Sunday, June 14, 2009

Exploring opportunities in wake of credit crunch

CAPTION: Get the inside scoop from (clockwise from top left) Dheerasak, Badlisyah, Issam and Mohamad Nedal at the 5th International Islamic Finance Forum 2009 Asia

by Habhajan Singh
Opportunities for Islamic finance in the wake of the credit crunch and managing distressed assets will be among the topics discussed at an Islamic finance forum later this month that will see the presence of the Accounting and Auditing Organisation for Islamic Financial Institutions's (AAOIFI) key man.
AAOIFI secretary general Dr Mohamad Nedal Alchaar is scheduled to present a keynote address on the opportunities for Islamic finance in the wake of the credit crunch at the 5th International Islamic Finance Forum 2009 Asia that begins on June 29.
Among others, he will be discussing the impact of the financial crisis on Islamic finance and synergies between Islamic finance and conventional finance. He will also address the need to strengthen the Islamic finance infrastructure and systems.
AAOIFI is the Bahrain-based standard setting body active in developing and promoting Islamic accounting, auditing, and Shariah standards. It plays a crucial role in coming out with standards for Islamic financial institutions globally, though not all regulators around the world implement its pronoucements.
The two-day forum will also present an international case study on distressed assets or sellers for Islamic investments.
Rasameel Structured Finance vice chairman and chief executive officer Issam Zaid Al-Tawari will guide participants through the distressed asset market to search for potential for investors and to see if the assets can be managed in a Shariah-compliant manner. He will also be looking at the challenges and risk appetites faced when structuring Islamic funds for distressed assets. Headquartered in Kuwait, Rasameel's primary focus is providing a Shariah-compliant portfolio of predictable cashflow generating assets and securities in the form of asset securitisation to its clients invested in structured Islamic investment products.
On Feb 19, The Malaysian Reserve had reported that Malaysian Shariah advisory body Amanie Business Solutions Sdn Bhd, led by Dr Mohd Daud Bakar, was advising a number of fund managers from the United States and the Middle East who are keen on managing distressed assets in a manner compliant with Shariah. This is another new innovation being injected into the fast growing field of Islamic finance.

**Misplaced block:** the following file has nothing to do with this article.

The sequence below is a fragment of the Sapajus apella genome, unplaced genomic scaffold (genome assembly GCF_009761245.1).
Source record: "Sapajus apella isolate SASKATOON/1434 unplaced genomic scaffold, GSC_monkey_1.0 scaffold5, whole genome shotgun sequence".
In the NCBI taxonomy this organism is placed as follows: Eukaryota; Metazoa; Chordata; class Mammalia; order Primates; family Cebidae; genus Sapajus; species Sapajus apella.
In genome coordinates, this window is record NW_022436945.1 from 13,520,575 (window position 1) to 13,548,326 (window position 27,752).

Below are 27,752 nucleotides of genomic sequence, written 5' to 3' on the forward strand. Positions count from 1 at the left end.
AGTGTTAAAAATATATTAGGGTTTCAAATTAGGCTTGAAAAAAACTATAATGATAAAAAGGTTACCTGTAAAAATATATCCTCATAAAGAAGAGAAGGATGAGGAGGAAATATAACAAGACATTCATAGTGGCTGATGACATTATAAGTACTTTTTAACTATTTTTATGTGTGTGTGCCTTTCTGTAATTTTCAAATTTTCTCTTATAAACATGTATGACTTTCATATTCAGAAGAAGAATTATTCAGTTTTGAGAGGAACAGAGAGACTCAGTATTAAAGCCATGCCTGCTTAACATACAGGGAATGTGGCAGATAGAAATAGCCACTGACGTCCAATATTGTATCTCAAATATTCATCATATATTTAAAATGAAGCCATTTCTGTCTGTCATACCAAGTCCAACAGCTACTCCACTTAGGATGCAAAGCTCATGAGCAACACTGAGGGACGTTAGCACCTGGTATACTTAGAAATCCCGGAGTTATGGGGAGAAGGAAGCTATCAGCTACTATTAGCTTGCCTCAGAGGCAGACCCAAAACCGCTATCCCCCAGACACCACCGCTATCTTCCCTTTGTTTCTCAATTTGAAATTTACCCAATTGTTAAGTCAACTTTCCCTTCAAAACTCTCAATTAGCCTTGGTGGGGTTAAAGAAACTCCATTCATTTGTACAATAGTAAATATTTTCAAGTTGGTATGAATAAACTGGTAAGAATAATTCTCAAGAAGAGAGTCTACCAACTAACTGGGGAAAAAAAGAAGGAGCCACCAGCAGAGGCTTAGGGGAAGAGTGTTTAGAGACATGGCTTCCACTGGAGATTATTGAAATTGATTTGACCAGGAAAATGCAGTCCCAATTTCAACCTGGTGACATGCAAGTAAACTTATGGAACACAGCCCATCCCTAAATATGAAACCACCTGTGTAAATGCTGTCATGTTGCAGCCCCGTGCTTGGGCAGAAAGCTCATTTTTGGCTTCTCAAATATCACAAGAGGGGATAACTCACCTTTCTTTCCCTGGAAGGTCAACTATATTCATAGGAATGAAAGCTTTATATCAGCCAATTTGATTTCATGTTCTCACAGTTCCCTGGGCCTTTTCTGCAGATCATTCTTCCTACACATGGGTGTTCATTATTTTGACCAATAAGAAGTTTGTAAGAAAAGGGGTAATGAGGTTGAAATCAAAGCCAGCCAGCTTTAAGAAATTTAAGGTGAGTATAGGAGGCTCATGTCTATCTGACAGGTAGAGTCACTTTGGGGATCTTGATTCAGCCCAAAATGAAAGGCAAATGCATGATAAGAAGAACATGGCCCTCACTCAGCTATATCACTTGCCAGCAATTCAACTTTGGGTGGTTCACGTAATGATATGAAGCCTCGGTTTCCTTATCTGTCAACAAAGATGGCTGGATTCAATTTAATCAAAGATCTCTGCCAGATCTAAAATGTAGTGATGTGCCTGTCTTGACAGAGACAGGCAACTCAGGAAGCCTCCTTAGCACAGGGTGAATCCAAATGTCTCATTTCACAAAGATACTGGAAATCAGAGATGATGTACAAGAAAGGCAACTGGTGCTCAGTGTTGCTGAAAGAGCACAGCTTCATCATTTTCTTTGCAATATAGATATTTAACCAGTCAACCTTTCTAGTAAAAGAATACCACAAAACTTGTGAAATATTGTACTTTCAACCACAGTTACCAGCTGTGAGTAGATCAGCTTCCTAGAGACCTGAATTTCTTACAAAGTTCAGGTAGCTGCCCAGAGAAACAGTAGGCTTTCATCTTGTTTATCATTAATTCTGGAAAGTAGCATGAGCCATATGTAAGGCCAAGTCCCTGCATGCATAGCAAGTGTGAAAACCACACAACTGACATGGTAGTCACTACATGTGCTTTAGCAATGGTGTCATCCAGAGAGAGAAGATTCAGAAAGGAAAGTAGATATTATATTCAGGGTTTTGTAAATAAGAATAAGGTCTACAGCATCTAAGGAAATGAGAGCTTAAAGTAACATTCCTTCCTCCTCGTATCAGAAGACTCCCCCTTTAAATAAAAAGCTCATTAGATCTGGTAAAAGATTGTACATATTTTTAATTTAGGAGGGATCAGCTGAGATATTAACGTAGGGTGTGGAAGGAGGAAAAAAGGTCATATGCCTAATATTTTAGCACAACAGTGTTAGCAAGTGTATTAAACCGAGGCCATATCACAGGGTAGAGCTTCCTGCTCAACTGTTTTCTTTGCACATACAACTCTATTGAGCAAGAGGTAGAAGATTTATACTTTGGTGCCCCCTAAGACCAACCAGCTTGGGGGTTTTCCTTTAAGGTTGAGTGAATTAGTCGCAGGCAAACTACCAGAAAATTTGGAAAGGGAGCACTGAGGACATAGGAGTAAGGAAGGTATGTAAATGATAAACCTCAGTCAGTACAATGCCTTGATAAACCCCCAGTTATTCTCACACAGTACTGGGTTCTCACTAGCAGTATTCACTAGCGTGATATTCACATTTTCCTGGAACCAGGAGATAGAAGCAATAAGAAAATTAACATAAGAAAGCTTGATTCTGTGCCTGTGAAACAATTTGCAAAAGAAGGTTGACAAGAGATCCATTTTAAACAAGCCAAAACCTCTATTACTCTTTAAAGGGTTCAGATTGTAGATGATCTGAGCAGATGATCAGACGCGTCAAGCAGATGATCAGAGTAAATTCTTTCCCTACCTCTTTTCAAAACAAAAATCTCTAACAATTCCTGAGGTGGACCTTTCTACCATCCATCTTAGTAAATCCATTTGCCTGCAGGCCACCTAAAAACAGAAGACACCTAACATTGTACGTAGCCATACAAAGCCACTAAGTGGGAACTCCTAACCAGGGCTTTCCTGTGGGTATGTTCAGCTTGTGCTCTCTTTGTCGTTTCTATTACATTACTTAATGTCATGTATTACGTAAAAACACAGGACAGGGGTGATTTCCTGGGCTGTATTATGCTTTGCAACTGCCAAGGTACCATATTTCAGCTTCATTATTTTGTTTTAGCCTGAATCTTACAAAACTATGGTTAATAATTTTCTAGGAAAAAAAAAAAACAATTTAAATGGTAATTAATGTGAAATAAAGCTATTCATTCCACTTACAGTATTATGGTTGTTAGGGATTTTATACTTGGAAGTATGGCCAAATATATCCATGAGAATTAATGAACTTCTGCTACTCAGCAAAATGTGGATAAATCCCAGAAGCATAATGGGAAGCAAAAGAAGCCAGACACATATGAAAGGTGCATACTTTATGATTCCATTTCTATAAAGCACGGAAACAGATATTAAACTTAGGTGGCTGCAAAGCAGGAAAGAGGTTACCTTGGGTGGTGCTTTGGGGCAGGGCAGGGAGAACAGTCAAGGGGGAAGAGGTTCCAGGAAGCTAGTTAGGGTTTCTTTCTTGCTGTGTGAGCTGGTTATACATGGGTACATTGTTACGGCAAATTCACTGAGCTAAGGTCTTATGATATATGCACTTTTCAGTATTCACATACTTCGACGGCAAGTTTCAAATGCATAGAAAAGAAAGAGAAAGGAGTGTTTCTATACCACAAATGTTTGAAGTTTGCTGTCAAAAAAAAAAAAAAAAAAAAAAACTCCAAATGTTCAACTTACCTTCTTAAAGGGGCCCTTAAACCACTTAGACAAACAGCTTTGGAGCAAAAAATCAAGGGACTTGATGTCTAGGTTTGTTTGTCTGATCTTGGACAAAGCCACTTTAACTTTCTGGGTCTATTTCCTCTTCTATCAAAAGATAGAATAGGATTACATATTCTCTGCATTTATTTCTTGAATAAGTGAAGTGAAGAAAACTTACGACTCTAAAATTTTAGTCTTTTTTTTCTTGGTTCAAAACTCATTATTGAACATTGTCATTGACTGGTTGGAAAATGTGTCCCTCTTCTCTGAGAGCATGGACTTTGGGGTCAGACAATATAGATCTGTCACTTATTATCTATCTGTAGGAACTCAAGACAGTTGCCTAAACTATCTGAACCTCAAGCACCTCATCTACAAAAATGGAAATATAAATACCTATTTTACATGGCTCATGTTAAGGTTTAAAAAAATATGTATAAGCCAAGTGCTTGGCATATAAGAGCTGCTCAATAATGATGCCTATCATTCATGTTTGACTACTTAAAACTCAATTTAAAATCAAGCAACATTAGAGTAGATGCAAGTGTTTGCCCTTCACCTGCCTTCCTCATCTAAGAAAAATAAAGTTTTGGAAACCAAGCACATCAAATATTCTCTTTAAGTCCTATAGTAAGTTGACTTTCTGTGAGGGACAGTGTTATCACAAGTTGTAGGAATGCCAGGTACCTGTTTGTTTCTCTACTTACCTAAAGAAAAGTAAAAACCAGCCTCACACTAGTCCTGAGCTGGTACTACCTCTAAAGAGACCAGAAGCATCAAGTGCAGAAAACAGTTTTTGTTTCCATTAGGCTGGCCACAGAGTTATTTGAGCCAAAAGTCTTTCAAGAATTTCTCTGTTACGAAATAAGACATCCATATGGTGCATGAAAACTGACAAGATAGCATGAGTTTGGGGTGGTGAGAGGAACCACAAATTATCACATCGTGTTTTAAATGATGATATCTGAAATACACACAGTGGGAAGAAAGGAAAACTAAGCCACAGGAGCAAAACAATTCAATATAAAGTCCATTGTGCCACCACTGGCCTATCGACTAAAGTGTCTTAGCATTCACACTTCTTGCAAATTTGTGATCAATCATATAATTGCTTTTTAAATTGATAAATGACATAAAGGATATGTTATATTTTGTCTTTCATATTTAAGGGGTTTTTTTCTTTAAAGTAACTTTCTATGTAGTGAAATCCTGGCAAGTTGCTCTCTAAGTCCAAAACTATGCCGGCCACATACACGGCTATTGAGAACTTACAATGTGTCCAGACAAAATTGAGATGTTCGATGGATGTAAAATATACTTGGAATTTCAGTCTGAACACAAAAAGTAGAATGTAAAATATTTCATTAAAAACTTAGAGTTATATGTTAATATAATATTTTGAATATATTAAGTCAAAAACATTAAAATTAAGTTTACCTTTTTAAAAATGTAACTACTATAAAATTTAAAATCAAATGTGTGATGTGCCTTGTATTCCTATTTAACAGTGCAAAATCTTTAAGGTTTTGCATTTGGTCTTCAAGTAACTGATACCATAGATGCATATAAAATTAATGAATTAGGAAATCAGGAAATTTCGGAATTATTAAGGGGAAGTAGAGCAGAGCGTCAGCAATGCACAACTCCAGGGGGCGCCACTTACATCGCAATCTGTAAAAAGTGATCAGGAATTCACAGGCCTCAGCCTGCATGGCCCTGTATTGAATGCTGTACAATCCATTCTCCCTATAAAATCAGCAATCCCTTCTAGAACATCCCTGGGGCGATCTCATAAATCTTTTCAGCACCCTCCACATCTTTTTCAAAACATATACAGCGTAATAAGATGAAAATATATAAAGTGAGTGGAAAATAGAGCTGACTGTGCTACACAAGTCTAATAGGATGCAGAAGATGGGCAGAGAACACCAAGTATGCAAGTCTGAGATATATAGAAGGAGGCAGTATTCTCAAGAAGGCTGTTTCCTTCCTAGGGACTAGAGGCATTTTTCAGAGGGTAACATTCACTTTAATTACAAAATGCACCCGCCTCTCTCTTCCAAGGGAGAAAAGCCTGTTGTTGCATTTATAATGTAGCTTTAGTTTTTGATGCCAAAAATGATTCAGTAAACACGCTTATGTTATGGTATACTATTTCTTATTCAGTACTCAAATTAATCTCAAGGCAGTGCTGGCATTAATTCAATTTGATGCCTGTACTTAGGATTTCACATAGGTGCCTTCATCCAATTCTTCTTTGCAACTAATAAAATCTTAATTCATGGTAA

According to the report, these fund managers, believed to have an estimated average fund size of US$500 million (RM1.83 billion), were keen on picking up distressed assets following the economic downturn to form funds that will be used to tap Islamic investors.
"We've been approached to structure products to enable the fund managers to launch their funds. They want to structure Islamic funds for distressed assets," Dr Mohd Daud was reported as saying.
Dr Mohd Daud, a Shariah scholar and chairman of Bank Negara Malaysia's Shariah Advisory Council, is also scheduled to speak on the risk return potential of derivatives and hedge funds in the Islamic finance market.
Other panelists for the event are CIMB Islamic Bank Bhd executive director & CEO Badlisyah Abdul Ghani, Deutsche Bank global head of Islamic distribution Salman Ashraf and Islamic Bank of Thailand (IBT) president Dheerasak Suwannayos, who will speak on the Thai experience of operating in a market with minimal Islamic finance infrastructure.
Neighbouring Thailand has made a number of moves to open the doors to Islamic finance, including setting up the IBT in 2003 with the Thai Finance Ministry as the largest shareholder with a 48.54% stake in the bank.
In February, it was also reported that Thailand was planning to ease taxation rules to support the development of an Islamic bond market that enables local companies and banks to tap new investors.
In the same month, the Stock Exchange of Thailand (SET) had announced plans to launch a Shariah 50 index early in the next quarter before going on a roadshow to the Middle East in the second half.
The index would combine 50 listed stocks, making up 47% of the SET's market capitalisation, that are compatible with Islamic law, according to media reports.

(This story appeared in The Malaysian Reserve on June 8, 2009. The Malaysian Reserve is a daily business/finance newspaper published out of Kuala Lumpur, with a sectoral page on Islamic finance on Mondays, edited by Habhajan Singh)

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